Wrinkles have highlights and shadows so both dodging and burning will be needed in order to sculpt the wrinkles to look soft, expressive and natural Notice that everything looks real, nothing is blurry and the skin tones have texture and good balance from highlight to shadow.
Be careful! The Dodge and Burn Tools are so good that it’s easy to go too far!
This is way too much retouching for a woman this age, however you can see that extensive work has been accomplished while maintaining beautiful pore definition and natural looking skin tones. The entire face plus make up took 40 minutes.
Real World Example #3
Another good use for the Dodge and Burn Tools is for quickly tidying up the edges of other retouching techniques that have accomplished a lot but need a bit of refining.
This shadow was removed by brushing on a Screen adjustment layer over the shadow using a layer mask. One adjustment layer was not enough so it was duplicated and further refined in order to match the value of the surrounding area. However, because it was a shadow moving into diffused highlight, the color looked gray so it was corrected using the Brush Tool in color blending mode and the blue color from the suit itself (center image).
The edges of the retouching were detailed using the Dodge and Burn Tools and small brushes. The Dodge Tool was also used to detail a few striped into the area where the arm shadow had been. This job took about 4-5 minutes from start to finish.
Real World Example #4
The last example I’ll include here is some clothing work. This dress had been folded and the creases are visible in all of the images. A professional retouching artist will make sure that everything in the image is perfect and clothing is important! The wrinkles were removed and the folds of fabric were shaped using the Dodge and Burn Tools. The skirt was pulled out at the bottom with the Liquify Tool just to add a bit of artistic movement. No color corrections were needed.
I’d like to stress that even though the idea of using small brushes on particular areas sounds time consuming and difficult, it’s really easy and fast! I think it’s just a fast as pre adjusting a plug in filter, applying it and then brushing it on here and there. Plus Dodging and Burning provides a beautiful, graceful, natural look to every thing you do. It never looks like a filter effect; the artist is always in complete control over the way the retouching looks.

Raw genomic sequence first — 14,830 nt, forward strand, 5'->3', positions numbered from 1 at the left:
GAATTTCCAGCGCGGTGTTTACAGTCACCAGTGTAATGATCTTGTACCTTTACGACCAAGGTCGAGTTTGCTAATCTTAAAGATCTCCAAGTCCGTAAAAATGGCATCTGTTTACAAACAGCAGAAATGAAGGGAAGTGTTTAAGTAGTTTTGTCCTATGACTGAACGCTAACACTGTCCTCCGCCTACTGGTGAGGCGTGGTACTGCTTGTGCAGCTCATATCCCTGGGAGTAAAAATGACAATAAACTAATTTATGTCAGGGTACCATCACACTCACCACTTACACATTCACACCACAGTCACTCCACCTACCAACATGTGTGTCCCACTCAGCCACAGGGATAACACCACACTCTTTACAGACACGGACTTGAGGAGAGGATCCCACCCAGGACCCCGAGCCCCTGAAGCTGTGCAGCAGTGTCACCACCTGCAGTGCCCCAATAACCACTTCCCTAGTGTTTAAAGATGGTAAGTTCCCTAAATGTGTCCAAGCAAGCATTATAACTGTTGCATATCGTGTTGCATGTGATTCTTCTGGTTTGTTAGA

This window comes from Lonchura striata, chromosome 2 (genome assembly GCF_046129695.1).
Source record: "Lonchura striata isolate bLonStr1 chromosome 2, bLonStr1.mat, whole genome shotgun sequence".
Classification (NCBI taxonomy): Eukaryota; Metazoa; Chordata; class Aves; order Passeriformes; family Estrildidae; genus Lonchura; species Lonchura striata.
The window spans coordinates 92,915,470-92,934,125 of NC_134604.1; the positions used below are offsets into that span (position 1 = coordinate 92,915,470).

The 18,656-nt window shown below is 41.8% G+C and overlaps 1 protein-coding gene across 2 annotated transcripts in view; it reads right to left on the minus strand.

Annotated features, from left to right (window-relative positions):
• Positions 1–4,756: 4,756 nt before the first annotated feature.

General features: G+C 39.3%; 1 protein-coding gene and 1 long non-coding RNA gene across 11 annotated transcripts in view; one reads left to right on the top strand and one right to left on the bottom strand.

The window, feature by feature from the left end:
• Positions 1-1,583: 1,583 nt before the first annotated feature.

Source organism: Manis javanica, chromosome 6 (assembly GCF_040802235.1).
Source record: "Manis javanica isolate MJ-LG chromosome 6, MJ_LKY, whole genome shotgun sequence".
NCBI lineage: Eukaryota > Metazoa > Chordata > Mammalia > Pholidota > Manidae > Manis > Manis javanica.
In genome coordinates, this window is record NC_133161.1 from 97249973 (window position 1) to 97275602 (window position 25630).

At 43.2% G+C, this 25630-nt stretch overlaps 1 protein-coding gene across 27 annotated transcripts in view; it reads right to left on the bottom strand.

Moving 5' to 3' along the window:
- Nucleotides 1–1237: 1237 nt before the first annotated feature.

There is a shortcut for everyone who read this complete article!
You don’t have to physically change from the Dodge and Burn Tools while you are working!
I do all of my work using just the Dodge Tool and when I want to access the Burn Tool I just hold down the Option (Alt) key while I am working and Photoshop accesses the Burn Tool. The icon in the Vertical Tool Bar doesn’t change, but the tool function does. I don’t even have to change brushes!
The Dodge and Burn Tools take a few minutes of practice to master, but the versatility, efficiency and results are well worth it. Just take it easy, remember the coloring technique and move frequently from one spot to another.
The process is also “invisible,” so don’t expect to see a lot of things happening while you are working. The values match up and the area looks right. Compare your progress frequently by working on a Background copy and turning the layer visibility off and on.
Thanks for reading! If you’d like to save this article for later or print it out at home, I’ve created a PDF version that you can download by clicking here.
Jane Conner-ziser is an award winning photographer, digital artist, premier educator and independent consultant. With over 25 years of experience, 19 of them in digital imaging and evolving technologies, the techniques Jane developed for facial retouching and enhancement and portrait painting from photographs are widely emulated by photographers and digital artists worldwide through her classes, online training and educational products. You can learn more on her website.